Hurricane Henri Fights Wind Shear on Approach to New England (August 2021)

Tropical Storm Henri (20 Aug 2021)
Larger image: click here

In the North Atlantic, the tropical system known as Henri reached hurricane status on Saturday, August 21, 2021.  At the time, it was approaching a landfall in New England. Between Friday and Sunday, Henri was observed three times by the Dual-frequency Precipitation Radar (DPR) on the core satellite of NASA’s Global Precipitation Measurement (GPM) mission.

The GPM satellite’s first two flyovers of Henri occurred just 10 hours apart and revealed a remarkably unchanging structure that was being impacted by wind shear.  A third overflight occurred a day later, when wind shear had abated and Henri had become more organized. The GPM mission’s observations, such as these, are processed in near real-time for use by weather agencies and researchers.

Above, the 3D image from the first overflight shows the volume of light precipitation associated with Henri at 1646 UTC (12:46 PM local time) on Friday (August 20), and the structure tells this chapter of Henri’s story. At this time, Henri’s center was approximately 750 miles south of the Connecticut coast.

Light precipitation is detected by a 20 dBZ radar reflectivity, with color-coded stripes indicating which portion of the precipitation reached an altitude of 8.5 km (green), 11 km (yellow), or 14.5 km (red) above the ocean surface. A letter “L” indicates the location of the system’s low-level center of rotation.

For several days, Henri had been battling strong wind shear.  Wind shear is when the horizontal wind near the Earth’s surface is blowing in a different direction or speed than the horizontal wind higher in the troposphere, the layer of the atmosphere that most storms are confined to. Henri’s low-level center of circulation was at its northern edge, with most of the precipitation occurring in a 100-kilometer-wide area to the south of the low-level center of circulation.  Wind shear can encourage the formation of strong convective cells in the inner core of a tropical system, but shear can also hamper those convective cell’s ability to strengthen that system.

Hot Towers and Heat Engines

In the first overflight of Henri on Friday morning, a “hot tower” convective cell was observed adjacent to the low-level circulation center, and this hot tower had strong enough updrafts to lift ice precipitation more than 16 kilometers (10 miles) above the ocean’s surface. Hot towers are convective cells with updrafts strong enough to lift precipitation up through the top of the troposphere.

A series of hot towers in the inner core of a tropical storm or hurricane indicates that a considerable amount of heat is being released inside the storm.  This heat could result in wind intensification if wind shear or other factors do not short circuit the process.

The second overflight of Henri (not shown) occurred late on Friday night, local time, which was early on Saturday morning in universal time (0232 UTC).  At that time, shear was still high and Henri still had a hot tower near its low-level center of rotation. By 11 AM Saturday morning (1500 UTC), shear had weakened and Henri had strengthened 5 knots to becoming a category-1 hurricane according to the National Hurricane Center.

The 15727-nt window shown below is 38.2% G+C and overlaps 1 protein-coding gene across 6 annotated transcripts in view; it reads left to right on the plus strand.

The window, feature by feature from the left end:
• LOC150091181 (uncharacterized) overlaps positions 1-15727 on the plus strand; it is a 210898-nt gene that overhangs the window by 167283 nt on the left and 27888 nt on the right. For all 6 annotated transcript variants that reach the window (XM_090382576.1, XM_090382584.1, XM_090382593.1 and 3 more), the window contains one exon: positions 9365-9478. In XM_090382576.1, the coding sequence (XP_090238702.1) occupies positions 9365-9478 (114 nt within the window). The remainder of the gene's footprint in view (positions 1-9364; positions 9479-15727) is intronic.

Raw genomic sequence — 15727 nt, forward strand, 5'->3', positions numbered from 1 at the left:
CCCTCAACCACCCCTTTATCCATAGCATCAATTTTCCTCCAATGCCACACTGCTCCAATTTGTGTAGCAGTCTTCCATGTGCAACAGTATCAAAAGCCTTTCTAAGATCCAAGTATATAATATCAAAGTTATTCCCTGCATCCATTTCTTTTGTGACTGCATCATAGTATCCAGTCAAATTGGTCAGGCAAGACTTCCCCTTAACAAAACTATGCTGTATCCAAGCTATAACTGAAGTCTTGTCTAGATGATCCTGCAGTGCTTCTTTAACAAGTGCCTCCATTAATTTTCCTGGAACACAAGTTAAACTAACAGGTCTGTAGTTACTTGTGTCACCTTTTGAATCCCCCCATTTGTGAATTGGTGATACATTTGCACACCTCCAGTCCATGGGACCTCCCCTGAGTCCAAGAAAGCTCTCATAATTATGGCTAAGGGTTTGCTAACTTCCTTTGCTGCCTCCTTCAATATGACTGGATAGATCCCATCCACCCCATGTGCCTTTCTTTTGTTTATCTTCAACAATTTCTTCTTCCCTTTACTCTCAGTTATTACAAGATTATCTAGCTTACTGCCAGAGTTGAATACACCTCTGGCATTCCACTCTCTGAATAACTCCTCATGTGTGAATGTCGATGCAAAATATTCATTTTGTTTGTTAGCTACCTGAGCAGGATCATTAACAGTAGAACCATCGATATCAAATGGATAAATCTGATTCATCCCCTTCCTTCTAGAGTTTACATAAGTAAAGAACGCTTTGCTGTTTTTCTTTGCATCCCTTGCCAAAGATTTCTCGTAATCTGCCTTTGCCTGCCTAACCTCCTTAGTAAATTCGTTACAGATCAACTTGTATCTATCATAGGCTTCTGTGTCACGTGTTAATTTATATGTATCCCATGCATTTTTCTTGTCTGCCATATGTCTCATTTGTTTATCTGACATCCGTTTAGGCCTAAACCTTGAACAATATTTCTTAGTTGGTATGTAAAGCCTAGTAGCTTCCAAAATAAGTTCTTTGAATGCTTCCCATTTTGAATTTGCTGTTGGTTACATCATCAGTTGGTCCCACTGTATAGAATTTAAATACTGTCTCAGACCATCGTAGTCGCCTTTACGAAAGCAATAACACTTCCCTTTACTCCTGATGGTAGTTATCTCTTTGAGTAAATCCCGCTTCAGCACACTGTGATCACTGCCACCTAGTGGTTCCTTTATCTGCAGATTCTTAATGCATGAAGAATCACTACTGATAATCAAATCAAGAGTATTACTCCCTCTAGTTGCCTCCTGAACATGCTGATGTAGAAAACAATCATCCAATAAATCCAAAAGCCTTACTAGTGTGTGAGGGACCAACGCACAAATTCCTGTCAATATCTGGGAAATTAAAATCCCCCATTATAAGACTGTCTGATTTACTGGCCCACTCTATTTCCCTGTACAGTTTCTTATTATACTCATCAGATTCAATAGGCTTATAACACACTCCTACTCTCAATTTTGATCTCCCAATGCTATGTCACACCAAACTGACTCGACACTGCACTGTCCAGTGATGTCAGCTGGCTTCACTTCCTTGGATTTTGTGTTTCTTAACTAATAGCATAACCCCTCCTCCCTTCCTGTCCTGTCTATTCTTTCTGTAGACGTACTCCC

Hurricanes are often said to contain “heat engines” because they convert some of the energy in the sun-warmed surface of the ocean into kinetic energy of the hurricane’s strong winds that rotate around its low-level center of rotation.  In this analogy, strong convective cells in the inner core of a hurricane are the pistons of its heat engine.

When a factor such as wind shear inhibits this energy conversion, one might say that all the pistons of the heat engine were firing but the engine wasn’t in gear.  In other words, vigorous convective cells were injecting heat into the atmosphere, but the hurricane could not convert that heat into a well defined eye circled by rapid winds.  This diagnosis of Henri is consistent with the two GPM satellite overflights during the 10-hour period on Friday, August 20.

Wind Shear Weaken,
Henri Strengthens into a Hurricane

Hurricane Henri (21 Aug 2021)
Larger Image: click here

As pictured above, the Dual-frequency Precipitation Radar flew over Henri for a third time late on Saturday night, local time (9:37 PM EDT), which was early Sunday morning in Universal Time (0137 UTC).  At this time, Henri’s center was approximately 230 miles south of the Connecticut coast. The precipitation of Henri’s inner core at this time was consistent with that of a weak hurricane. In this overflight, the DPR captured most but not all of the eye.  The precipitation along the southwest edge of the eye was outside of the field of view of the DPR.

On Sunday, Henri had an eye, an area at its center that was free from precipitation, and an eyewall, an arc of heavy precipitation around that eye.  Henri’s eyewall was relatively weak, with updrafts able to lift precipitation to less than 8 km altitude in most places.

In the Sunday morning overflight, there was, again, a hot tower near Henri’s center.  Given time and favorable circumstances, a series of hot towers in a hurricane’s eyewall can lead to intensification, according to NASA research.  For Hurricane Henri, further intensification was not forecast, nor did it occur, following this overflight.  Further intensification likely did not occur in part because Henri entered cold water off the coast of New England. Credits: Visualization and caption by O. Kelley.